Write a letter or send an e-mail
- Writing your elected officials: you can find your elected officials and their addresses with the following link: http://mdelect.net/.
- Send an email: the State provides a service to send an email to your representative using this link : http://www.mlis.state.md.us/mgaweb/mail32.aspx.
Join a coalition
- Join the Maryland ABCD Network.
- Join issue-specific coalitions (see the members-only links page for some of the related coalitions).
You can do this on your own, or join a group participating in efforts such as Housing Day, sponsored by the Maryland Affordable Housing Coalition and co-sponsored by the Maryland ABCD Network.
Testify at a hearing
- If you have a specific bill for which you have information that is important for legislators to consider, as the bill’s sponsor if you can testify at a bill hearing.
- Alternately, volunteer to be part of a panel of experts through Maryland ABCD Network.
The press of legislative schedules during the General Assembly Session makes it difficult to arrange meetings by appointment, but it is still worth trying. Remember that with or without appointments, time is a limited commodity, and even professional lobbyists are happy to get a few minutes of "face time" from legislators. Don't feel slighted if time is limited or unavailable on a particular morning or afternoon.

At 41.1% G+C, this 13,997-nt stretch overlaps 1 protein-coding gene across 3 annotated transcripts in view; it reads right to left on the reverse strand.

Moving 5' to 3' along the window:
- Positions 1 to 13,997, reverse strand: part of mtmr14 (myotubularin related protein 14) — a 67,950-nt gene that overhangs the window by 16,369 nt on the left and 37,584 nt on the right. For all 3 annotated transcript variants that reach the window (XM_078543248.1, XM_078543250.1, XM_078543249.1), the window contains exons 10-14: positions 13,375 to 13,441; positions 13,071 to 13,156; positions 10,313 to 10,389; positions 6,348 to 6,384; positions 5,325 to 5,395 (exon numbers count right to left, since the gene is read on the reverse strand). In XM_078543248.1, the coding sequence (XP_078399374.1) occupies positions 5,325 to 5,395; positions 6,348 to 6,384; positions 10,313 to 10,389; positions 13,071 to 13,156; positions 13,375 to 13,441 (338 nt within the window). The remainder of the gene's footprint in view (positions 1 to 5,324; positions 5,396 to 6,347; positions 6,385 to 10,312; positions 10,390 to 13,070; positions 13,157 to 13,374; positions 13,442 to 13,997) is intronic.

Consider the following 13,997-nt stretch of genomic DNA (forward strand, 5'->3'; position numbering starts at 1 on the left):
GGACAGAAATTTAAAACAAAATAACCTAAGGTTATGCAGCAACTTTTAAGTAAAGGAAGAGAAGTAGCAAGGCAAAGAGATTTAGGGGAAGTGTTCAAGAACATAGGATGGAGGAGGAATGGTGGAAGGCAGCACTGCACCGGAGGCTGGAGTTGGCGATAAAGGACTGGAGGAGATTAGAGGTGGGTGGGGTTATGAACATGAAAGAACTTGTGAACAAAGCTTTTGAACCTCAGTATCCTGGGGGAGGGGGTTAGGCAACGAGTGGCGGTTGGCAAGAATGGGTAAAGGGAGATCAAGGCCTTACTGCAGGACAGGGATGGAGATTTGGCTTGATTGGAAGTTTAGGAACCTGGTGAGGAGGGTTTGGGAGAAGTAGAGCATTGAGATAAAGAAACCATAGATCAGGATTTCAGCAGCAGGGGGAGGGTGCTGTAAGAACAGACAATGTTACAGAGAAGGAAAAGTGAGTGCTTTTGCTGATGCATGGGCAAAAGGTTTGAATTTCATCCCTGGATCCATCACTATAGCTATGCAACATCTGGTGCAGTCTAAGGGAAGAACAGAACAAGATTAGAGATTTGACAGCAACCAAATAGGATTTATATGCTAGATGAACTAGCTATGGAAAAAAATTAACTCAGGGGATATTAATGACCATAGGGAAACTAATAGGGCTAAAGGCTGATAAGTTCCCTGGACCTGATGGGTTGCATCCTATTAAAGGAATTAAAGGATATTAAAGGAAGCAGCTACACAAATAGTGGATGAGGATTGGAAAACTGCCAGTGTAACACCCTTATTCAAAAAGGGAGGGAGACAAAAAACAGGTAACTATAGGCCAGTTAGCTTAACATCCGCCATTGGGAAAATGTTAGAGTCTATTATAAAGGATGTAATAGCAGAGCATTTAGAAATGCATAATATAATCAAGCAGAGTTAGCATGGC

Using the Maryland General Assembly's website you can find any legislator's office location, phone number, and email address as well as committee rosters, legislative organization charts, etc. Once there, click on About the General Assembly and then click on either Senators or Delegates.
Visiting Legislative offices
Enhanced security has impacted movement in and around the Annapolis Legislative complex. When entering the State House, the Legislative Office Buildings, or the Legislative Services Building, expect to pass through screening devices (remove metal objects from pockets, etc.), show some form of picture identification, and present briefcases and purses for inspection.
If you are part of a group visiting a legislator, it is helpful to plan your use of the time available and discuss in advance what each member of the group will say. If the visit is cut short or interrupted, don't take offense; you may be able to convey additional information to the legislator's staff.
If you have materials to leave with the legislator, again, remember that their time is limited. The more concise your materials, the greater the probability that they will be read and retained.
The above material is courtesy of Maryland Nonprofits